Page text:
Cheese: Almost all dairy items are enriched with iodine. When it comes to cheese your best options would be Cheddar and Mozzarella.


Sardines: These are low in calorie and rich in iodine and are also loaded with good fats PUFAs and MUFAs.
 

Eggs: Iodine is extremely important for cognitive and mental development in infants. It affects IQ level as well. One of the safest and simplest ways to get iodine in your diet would be through egg yolks.
 


Shrimps: If you love seafood, you are already making most of your iodine requirement through this food group. Shrimps are iodine enriched. Their bodies soak up the mineral from seawater that gets accumulated in their bodies.
 


Milk: According to various studies, every 250ml of milk would have close to 150 micrograms of iodine. The cattle feed, fodder and grass fed to cows transfer iodine to their milk.
 

Tuna: Every 6 ounces of tuna serving gives you 34 micrograms of iodine.


Yoghurt: A single cup of yoghurt can meet half of your daily iodine requirement giving close to 70 micrograms of iodine. It is also good for stomach and rich in calcium and protein.
 


Cod: Iodine is found in good quantity in seafood. Apart from cod, it is also found in other fish like sea bass, perch, haddock, Himalayan crystal salt and iodized salts.

Scallops: These are one of the best sources of iodine. Every 100 grams of it can meet close to 90 percent of our daily iodine requirement. It is also an excellent source of Vitamin B12, protein and phosphorous.
 


Other Sources:Apart from the above mention food items – which fall under the ‘excellent’ or ‘good’ sources of iodine – other ingredients that can load you up with iodine would include fruits like bananas, strawberries; veggies like green leafy vegetables, onions and sweet potatoes; grains, nuts and legumes like peanuts, barley, etc.

Iodine in diet

Diet – iodine

Iodine is a trace element and a nutrient found naturally in the body.

Function

Iodine is needed for the cells to change food into energy. Humans need iodine for normal thyroid function, and for the production of thyroid hormones.

Food Sources

Iodized salt is table salt with iodine added. It is the main food source of iodine.

Seafood is naturally rich in iodine. Cod, sea bass, haddock, and perch are good sources.

Kelp is the most common vegetable harvested from the sea. It is a rich source of iodine.

Dairy products also contain iodine.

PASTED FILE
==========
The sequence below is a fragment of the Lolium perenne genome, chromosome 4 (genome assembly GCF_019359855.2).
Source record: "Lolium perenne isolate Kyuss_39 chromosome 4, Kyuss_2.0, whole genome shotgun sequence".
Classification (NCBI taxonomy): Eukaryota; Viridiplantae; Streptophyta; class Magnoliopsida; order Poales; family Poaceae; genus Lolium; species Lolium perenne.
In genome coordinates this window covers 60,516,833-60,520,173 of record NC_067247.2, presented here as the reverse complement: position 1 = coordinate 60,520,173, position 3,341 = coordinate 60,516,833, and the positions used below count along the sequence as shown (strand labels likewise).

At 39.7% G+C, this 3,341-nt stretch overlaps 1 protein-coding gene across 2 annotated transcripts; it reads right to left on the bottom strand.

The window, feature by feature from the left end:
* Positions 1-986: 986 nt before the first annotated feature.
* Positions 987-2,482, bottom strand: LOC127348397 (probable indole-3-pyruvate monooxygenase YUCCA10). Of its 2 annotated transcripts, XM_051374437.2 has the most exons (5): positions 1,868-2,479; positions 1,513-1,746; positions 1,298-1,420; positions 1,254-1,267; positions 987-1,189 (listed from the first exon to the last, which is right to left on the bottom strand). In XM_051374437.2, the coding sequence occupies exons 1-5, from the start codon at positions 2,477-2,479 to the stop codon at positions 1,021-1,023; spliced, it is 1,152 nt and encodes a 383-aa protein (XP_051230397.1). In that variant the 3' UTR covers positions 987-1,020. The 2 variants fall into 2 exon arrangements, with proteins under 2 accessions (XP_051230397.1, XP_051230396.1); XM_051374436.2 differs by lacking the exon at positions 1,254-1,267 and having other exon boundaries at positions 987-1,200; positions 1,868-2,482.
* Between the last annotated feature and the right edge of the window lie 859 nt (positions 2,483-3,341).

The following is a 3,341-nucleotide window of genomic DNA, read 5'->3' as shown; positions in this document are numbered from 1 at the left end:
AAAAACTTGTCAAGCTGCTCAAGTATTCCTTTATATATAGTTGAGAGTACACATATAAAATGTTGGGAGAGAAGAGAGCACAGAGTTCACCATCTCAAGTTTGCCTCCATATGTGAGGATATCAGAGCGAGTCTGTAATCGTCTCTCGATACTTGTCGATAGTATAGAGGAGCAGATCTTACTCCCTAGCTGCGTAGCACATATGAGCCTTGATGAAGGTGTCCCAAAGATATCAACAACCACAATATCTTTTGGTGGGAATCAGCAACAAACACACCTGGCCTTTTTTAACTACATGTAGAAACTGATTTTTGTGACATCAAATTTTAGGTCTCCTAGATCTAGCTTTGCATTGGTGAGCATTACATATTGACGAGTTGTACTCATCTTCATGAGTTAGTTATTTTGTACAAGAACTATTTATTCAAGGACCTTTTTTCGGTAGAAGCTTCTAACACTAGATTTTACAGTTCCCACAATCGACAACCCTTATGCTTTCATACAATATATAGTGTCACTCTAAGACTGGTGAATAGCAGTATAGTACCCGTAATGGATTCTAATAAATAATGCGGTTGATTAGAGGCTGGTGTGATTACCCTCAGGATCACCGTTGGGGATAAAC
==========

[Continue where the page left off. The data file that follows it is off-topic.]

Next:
Other good sources are plants grown in iodine-rich soil.

Side Effects

Lack of enough iodine (deficiency) may occur in places that have iodine-poor soil. Many months of iodine deficiency in a person’s diet may cause goiter or hypothyroidism. Without enough iodine, the thyroid cells and the thyroid gland become enlarged.

Lack of iodine is more common in women than in men. It is also common in pregnant women and older children. Getting enough iodine in the diet may prevent a form of physical and mental abnormality called cretinism. Cretinism is very rare in the United States because iodine deficiency is generally not a problem.

Iodine poisoning is rare in the US. Very high intake of iodine can reduce the function of the thyroid gland. Taking high doses of iodine with anti-thyroid medicines can have an additive effect and could cause hypothyroidism.

Recommendations

The best way to get the daily requirement of essential vitamins is to eat a balanced diet that contains a variety of foods from the food guide plate.

Most people are able to meet the daily recommendations by eating seafood, iodized salt, and plants grown in iodine-rich soil. When buying salt make sure it is labeled “iodized.” There are 45 micrograms of iodine in 1/4 teaspoon of iodized salt contains. A 3 oz portion of cod provides 99 micrograms.

Dosages for iodine, as well as other nutrients, are provided in the Dietary Reference Intakes (DRIs) developed by the Food and Nutrition Board at the National Academies of Sciences, Engineering, and Medicine. DRI is a term for a set of reference intakes that are used to plan and assess the nutrient intakes of healthy people. These values, which vary by age and sex, include:

  • Recommended Dietary Allowance (RDA): The average daily level of intake that is enough to meet the nutrient needs of nearly all (97% to 98%) healthy people. An RDA is an intake level based on scientific research evidence.
  • Adequate Intake (AI): This level is established when there is not enough scientific research evidence to develop an RDA. It is set at a level that is thought to ensure enough nutrition.

Dietary Reference Intakes for iodine:

Infants (AI)

  • 0 to 6 months: 110 micrograms per day (mcg/day)
  • 7 to 12 months: 130 mcg/day

Children (RDA)

  • 1 to 3 years: 90 mcg/day
  • 4 to 8 years: 90 mcg/day
  • 9 to 13 years: 120 mcg/day

Adolescents and adults (RDA)

  • Males age 14 and older: 150 mcg/day
  • Females age 14 and older: 150 mcg/day
  • Pregnant females of all ages: 220 mcg/day
  • Lactating females of all ages: 290 mcg/day

Specific recommendations depend on age, sex, and other factors (such as pregnancy). Women who are pregnant or producing breast milk (lactating) need higher amounts. Ask your health care provider which amount is best for you.